Horses become injured in a variety of ways while participating in sports, such as racing, polo and rodeo. Even performance horses suffer injuries during training or play. Protective gear and appropriate training help reduce the risk of injury. When an injury does occur, sports medical techniques may be used to treat the injury. Veterinarians must investigate injuries closely as things are not always as they first appear.
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Bowed tendons are one of the most common injuries in sport horses. According to a Grayson Jockey Club fact sheet, bowed tendons are injuries that cause a tearing of the tendon fibres, not simply the swelling of the tendon tissues. Bowed tendons occur in varying degrees of severity. Some are so minor they can be barely detected, while others feature completely severed tendons. Causes include hyperextension of the fetlock (or metacarpophalangeal joint), muscle fatigue and loss of control. The treatment is determined by the severity of the injury. Anti-inflammatory medication, cold water therapy and rest usually suffice for minor to moderate injuries.
Inflammation in the Foreleg
Inflamed tendons and joints on the foreleg can be caused by trauma, tripping or muscle fatigue. Extra stress can be placed on the forelegs because of a back or hindquarter strain. This makes the inflamed tendon a symptom of the main injury. According to Equine Sports Medicine, this also works in reverse. A bowed tendon may cause back or hindquarter sprains because of the shifting of weight off of the forelegs. Exercise boots, tendon boots, competition boots, polo wraps and other types of protection help prevent foreleg injuries.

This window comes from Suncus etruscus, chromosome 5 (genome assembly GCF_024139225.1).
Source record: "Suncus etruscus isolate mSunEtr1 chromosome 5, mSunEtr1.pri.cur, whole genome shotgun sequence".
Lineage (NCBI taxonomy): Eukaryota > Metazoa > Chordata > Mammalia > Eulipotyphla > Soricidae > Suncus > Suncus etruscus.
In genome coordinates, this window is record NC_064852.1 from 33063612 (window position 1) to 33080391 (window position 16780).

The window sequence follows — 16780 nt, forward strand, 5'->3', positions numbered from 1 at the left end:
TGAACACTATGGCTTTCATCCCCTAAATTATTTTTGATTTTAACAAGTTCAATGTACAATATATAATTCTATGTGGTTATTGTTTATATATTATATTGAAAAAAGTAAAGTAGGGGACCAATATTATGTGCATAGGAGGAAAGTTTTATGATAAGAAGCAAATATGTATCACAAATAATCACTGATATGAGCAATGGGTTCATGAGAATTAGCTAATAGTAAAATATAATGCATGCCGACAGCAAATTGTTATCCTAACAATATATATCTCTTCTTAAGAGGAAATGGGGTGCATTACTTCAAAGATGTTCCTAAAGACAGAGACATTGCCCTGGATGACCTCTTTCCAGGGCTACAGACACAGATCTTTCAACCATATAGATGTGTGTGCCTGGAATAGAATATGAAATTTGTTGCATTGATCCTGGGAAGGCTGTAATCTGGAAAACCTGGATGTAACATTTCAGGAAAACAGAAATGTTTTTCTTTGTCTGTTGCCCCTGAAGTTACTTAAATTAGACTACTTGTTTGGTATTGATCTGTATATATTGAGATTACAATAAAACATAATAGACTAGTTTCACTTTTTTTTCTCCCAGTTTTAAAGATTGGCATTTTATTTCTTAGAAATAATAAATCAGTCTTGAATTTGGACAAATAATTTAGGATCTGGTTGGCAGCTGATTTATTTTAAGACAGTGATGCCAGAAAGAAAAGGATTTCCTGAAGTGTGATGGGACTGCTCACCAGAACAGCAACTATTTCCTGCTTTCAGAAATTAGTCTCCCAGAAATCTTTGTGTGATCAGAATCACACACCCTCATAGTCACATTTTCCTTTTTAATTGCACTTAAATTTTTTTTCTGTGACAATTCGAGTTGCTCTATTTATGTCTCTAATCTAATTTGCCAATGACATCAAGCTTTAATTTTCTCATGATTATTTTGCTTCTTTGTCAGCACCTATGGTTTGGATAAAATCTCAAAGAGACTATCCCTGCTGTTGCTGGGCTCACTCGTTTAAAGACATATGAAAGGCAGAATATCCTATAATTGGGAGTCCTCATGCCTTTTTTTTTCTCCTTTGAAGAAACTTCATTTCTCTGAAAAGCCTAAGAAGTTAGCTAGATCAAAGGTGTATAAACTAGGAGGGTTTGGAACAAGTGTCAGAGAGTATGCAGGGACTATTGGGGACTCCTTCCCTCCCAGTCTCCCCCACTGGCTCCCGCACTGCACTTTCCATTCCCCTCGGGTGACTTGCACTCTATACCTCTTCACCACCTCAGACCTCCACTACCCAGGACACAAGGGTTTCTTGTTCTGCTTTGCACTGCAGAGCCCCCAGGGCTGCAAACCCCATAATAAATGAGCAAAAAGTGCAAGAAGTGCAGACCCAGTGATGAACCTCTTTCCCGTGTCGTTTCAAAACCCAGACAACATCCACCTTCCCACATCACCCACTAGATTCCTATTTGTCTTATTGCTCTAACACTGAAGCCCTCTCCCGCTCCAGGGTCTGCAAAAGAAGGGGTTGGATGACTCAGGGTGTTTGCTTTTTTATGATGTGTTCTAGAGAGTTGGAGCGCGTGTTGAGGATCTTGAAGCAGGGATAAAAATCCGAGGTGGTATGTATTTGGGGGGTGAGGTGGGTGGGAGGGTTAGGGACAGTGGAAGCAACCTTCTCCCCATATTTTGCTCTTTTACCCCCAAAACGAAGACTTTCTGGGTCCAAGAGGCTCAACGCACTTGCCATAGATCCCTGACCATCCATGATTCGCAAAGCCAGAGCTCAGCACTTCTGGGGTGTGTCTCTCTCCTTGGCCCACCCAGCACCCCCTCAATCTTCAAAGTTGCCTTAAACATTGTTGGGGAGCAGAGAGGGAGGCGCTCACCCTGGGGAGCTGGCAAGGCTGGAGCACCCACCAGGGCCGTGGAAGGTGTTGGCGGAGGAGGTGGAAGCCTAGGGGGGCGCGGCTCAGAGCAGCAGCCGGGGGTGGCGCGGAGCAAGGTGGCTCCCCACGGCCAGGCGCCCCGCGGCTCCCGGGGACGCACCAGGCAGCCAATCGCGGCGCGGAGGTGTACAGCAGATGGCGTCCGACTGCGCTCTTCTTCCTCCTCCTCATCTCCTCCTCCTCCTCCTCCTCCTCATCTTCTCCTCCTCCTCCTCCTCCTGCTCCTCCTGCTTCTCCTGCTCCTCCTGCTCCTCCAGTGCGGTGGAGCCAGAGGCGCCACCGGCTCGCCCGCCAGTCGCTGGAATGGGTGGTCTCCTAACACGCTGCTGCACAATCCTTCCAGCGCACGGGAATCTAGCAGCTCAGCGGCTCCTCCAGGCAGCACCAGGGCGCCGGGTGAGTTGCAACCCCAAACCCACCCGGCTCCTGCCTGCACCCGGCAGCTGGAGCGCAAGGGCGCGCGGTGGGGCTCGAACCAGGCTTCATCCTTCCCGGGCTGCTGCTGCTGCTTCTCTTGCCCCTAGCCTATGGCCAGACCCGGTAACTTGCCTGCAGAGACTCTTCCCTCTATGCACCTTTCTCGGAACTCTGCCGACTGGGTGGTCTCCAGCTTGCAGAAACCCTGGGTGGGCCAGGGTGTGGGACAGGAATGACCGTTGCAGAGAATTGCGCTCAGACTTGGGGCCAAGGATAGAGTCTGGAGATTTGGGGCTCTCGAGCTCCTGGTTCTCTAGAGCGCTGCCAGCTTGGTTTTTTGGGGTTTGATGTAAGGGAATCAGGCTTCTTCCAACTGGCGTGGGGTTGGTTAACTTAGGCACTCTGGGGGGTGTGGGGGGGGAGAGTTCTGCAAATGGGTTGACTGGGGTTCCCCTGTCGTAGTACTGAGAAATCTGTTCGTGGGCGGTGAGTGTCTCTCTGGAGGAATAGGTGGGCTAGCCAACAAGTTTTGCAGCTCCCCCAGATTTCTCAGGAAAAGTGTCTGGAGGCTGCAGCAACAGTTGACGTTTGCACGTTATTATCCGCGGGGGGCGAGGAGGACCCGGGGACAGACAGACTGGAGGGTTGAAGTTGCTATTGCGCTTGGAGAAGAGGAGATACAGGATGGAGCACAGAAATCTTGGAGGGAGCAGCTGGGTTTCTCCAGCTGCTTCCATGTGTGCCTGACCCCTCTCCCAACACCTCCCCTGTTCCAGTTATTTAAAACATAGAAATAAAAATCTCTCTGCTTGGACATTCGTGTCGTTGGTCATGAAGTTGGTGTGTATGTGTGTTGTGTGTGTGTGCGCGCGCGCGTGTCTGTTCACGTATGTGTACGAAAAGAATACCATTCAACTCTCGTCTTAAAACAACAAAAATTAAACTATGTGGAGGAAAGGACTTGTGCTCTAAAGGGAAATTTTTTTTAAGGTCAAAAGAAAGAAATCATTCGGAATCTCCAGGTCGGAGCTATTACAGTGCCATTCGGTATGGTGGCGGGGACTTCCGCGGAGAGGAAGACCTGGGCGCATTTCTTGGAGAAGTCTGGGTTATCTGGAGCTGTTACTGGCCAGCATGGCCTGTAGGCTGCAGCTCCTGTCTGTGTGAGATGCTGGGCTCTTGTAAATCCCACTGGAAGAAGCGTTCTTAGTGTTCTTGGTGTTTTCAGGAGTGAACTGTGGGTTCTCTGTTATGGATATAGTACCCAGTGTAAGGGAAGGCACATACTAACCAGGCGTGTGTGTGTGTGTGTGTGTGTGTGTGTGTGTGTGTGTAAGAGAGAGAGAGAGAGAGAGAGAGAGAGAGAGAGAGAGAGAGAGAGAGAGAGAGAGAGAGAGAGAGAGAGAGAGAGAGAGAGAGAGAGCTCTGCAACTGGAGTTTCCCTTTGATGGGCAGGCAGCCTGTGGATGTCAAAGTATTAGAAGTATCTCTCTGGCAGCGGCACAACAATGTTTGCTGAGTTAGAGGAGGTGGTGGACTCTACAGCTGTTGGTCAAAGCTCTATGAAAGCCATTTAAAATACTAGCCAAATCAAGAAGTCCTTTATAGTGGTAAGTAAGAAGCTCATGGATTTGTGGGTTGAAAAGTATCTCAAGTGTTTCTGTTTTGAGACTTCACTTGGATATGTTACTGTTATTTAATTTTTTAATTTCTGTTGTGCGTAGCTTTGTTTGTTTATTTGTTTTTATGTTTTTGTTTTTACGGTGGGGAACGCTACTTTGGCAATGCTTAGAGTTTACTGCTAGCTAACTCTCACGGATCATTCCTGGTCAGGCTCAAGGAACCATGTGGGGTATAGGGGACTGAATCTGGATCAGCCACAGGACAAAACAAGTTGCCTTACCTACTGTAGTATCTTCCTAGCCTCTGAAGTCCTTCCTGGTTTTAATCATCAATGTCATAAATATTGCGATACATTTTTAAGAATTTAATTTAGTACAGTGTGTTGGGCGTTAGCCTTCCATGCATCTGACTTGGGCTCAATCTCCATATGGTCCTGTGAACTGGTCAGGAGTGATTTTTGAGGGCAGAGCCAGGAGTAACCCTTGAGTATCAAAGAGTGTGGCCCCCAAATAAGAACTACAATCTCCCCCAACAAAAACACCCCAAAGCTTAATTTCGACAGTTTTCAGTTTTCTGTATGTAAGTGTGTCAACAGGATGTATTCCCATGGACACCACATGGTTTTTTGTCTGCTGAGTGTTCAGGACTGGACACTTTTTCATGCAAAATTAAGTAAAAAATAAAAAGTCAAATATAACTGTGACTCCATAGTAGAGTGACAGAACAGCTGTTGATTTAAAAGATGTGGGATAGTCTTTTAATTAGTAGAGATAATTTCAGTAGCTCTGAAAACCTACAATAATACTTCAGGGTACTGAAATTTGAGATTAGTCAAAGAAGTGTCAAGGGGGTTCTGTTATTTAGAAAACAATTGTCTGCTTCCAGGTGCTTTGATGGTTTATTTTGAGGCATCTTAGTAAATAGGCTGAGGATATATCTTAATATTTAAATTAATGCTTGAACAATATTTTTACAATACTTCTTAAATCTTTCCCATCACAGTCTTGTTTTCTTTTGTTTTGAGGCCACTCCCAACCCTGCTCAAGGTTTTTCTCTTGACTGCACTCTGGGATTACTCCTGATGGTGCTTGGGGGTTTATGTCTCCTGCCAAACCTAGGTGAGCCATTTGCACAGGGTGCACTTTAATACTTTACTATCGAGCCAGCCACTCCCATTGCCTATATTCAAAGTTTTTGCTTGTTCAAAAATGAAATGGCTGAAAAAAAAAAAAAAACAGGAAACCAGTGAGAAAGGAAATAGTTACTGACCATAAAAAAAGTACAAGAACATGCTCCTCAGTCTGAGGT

Overreach injuries occur when the hind foot moves too far forward and strikes the back of the front foot. This causes lacerations, bruising and pain in the front hoof. Equestrians use overreach boots to protect the front feet of the horse. The boots, also called bell boots, prevent bruising and the loss of the horse shoes. Rubbing can occur around the top of the hoof when rubber boots are used for prolonged periods of time. Neoprene boots help prevent rubbing and chafing.
Abrasions to the Hind Legs
In racing, rodeo and other competition sports, horses may go down on their back legs, causing abrasions to the hind fetlock and ergot area. Soreness in the forelegs may cause some horses to put more weight on the hind leg area. Trainers and racehorse owners refer to these injuries as "rundown" injuries. Various boots and wraps are designed to protect the horse from injury to the hind leg. For example, the application of a rundown patch with vet wrap can protect the fetlock area. Many Western-style equestrians use skid boots designed for horses that often skid or slide on the back legs.
General Sprains and Muscle Strains
Even physically fit horses experience general sprains and muscle strains. With most general sprains of the lower limbs, applying cold water or a cool pack will help draw down the swelling. Cooling and horse liniment, in addition to rest, help repair most minor sprains. Serious lameness should always be checked by a veterinarian. Muscle strains and tying up occurs for a variety of reasons. Many injuries that first appear to be muscle problems in the shoulder or the back may actually be caused by lameness in another area. Muscle strains in the back, shoulders or hip areas require rest and massage. According to Equine Sports Medicine, light exercise may be beneficial with muscle strains in the shoulder area.
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